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Replaced a couple of brake lines and two wheel cylinders, and been bleeding the brakes and still don't have any brakes. Is my master cylinder gone? Not sure what to do now.

  • Can someone answer my question about my bake issues? – Patrick Walburn Nov 12 at 17:21
  • How did you bleed the brakes: pressure, vacuum, or manually? Did you bleed all four wheel cylinders, starting with the one farthest from the master cylinder and finishing with the one closest to the master cylinder? Is the brake fluid reservoir now full? What do you mean by "no brakes?" Does the foot pedal go smoothly to the floor? Something else? Car make, year, and model would be useful information as well. – DavidSupportsMonica Nov 12 at 17:21
  • Were you filling the brake fluid reservoir as you bled the brakes? – GdD Nov 12 at 18:35
  • Did you replace (or disconnect) the master cylinder? If so, you may need to bench bleed it before bleeding the lines. – PeteCon Nov 12 at 21:24
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What does "no brakes" mean - no braking power at all? Less than what you had before R&R? Same as what you had before R&R?

When a brake line is replaced and a section of brake system is thus completely dry, when you start to bleed the brakes, initially the pedal will offer barely any or no resistance as the fluid fills the empty space in the brake lines. As you are continuing to bleed the brakes (correctly), the pedal will be gradually increasing in firmness as air is purged from the lines. If you haven't experienced this, either you didn't bleed correctly or you have another problem in the braking system.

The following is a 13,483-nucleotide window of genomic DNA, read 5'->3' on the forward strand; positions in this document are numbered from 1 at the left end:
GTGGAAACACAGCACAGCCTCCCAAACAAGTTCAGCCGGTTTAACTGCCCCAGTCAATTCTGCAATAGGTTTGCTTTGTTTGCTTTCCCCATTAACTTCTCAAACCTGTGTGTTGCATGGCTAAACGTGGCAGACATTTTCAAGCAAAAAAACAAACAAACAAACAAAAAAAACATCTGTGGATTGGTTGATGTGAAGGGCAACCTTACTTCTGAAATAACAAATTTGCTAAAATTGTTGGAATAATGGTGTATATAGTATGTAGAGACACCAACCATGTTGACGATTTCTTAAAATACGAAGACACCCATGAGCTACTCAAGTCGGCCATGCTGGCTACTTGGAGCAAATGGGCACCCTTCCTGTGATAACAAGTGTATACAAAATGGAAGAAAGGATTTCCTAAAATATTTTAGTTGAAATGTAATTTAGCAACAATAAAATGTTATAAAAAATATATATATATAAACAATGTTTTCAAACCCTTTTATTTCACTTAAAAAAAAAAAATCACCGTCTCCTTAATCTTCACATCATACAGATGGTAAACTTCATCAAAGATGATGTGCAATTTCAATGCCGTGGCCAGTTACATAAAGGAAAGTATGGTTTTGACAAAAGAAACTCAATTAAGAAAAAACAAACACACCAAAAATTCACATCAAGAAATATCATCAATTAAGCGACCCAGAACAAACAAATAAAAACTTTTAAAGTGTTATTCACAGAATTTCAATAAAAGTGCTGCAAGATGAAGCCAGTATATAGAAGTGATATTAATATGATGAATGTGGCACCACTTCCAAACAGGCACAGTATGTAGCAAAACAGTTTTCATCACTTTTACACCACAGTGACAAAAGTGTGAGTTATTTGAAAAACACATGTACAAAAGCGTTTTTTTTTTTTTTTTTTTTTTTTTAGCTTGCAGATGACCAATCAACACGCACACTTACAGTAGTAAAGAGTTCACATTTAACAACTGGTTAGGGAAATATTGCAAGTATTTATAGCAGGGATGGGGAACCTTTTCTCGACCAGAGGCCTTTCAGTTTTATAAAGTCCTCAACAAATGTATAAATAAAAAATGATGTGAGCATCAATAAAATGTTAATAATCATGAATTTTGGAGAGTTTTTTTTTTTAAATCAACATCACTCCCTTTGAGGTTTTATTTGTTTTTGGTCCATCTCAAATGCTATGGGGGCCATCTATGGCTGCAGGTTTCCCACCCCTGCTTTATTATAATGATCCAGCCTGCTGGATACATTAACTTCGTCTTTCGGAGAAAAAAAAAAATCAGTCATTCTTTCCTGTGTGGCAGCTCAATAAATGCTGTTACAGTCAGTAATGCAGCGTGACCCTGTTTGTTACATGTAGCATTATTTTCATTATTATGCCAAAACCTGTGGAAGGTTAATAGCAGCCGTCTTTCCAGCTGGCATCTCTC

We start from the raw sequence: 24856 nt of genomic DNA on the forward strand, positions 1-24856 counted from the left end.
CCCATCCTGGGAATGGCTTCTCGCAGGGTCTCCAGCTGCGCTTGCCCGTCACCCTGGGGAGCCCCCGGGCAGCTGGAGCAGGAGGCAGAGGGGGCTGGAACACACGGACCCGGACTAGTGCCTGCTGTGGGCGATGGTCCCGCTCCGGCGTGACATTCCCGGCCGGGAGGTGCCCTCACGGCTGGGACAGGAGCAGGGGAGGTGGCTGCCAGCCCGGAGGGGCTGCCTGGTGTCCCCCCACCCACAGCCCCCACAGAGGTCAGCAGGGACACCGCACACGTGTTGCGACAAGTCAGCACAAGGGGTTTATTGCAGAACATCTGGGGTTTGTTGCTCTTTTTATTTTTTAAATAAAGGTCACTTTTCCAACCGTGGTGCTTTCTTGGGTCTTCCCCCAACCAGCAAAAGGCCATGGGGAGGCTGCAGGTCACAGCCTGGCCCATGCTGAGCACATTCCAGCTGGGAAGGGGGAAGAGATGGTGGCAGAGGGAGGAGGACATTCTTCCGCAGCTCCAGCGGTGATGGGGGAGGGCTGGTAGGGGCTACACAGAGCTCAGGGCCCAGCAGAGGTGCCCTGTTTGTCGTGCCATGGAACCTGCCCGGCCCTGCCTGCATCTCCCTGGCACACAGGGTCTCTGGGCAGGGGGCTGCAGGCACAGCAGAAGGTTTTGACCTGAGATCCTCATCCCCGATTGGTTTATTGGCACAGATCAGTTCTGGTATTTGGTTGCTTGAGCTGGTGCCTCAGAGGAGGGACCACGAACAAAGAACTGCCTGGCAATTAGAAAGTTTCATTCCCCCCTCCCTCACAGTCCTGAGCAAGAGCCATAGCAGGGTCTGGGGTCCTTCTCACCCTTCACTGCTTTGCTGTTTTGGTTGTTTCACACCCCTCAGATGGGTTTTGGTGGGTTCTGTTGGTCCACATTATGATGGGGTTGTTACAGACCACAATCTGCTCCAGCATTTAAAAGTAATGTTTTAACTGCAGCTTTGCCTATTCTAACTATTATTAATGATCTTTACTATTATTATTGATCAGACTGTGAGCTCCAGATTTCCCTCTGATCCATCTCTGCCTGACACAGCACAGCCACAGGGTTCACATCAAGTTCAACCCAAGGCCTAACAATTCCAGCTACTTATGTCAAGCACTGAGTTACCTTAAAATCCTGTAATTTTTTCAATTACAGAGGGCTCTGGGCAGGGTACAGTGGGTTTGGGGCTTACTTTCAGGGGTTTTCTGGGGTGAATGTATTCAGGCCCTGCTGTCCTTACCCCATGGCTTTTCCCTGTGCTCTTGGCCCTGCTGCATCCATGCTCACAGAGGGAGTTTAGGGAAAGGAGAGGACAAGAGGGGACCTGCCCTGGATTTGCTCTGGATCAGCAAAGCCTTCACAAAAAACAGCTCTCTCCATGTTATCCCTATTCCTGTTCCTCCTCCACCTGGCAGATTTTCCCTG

Proper bleeding procedure:

  1. This requires two people or a power bleeder to maintain pressure in the brake system. There are various "one man bleeder" systems sold in auto parts stores - I don't know whether they work as well as two people or a power bleeder.

  2. Any time any bleeder is opened at all, brake system must be pressurized. This means either someone needs to have their foot on the brake or power bleeder must be applying positive pressure to the system.

  3. Bleed from the furthest caliper from the master cylinder to the closest. Which one is furthest depends on the car and its brake line layout. Consult the car repair manual.

  4. If the car has ABS, a specific procedure generally must be followed to bleed the ABS module. Consult the repair manual for the vehicle.

  5. As pointed out, the master cylinder is supposed to be bench bled if it's replaced. You may be able to get away without doing so but it makes bleeding the entire system more time consuming.

  6. Verify you see air bubbles during the bleeding process.

  7. Verify air bubbles cease coming out when you think bleeding is finished. I do this by bleeding every corner again in the proper sequence when I think bleeding is done.

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